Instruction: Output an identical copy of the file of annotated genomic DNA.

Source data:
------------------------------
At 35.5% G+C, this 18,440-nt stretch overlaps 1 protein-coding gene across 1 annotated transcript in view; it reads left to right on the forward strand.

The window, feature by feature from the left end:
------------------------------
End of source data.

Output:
At 35.5% G+C, this 18,440-nt stretch overlaps 1 protein-coding gene across 1 annotated transcript in view; it reads left to right on the forward strand.

The window, feature by feature from the left end: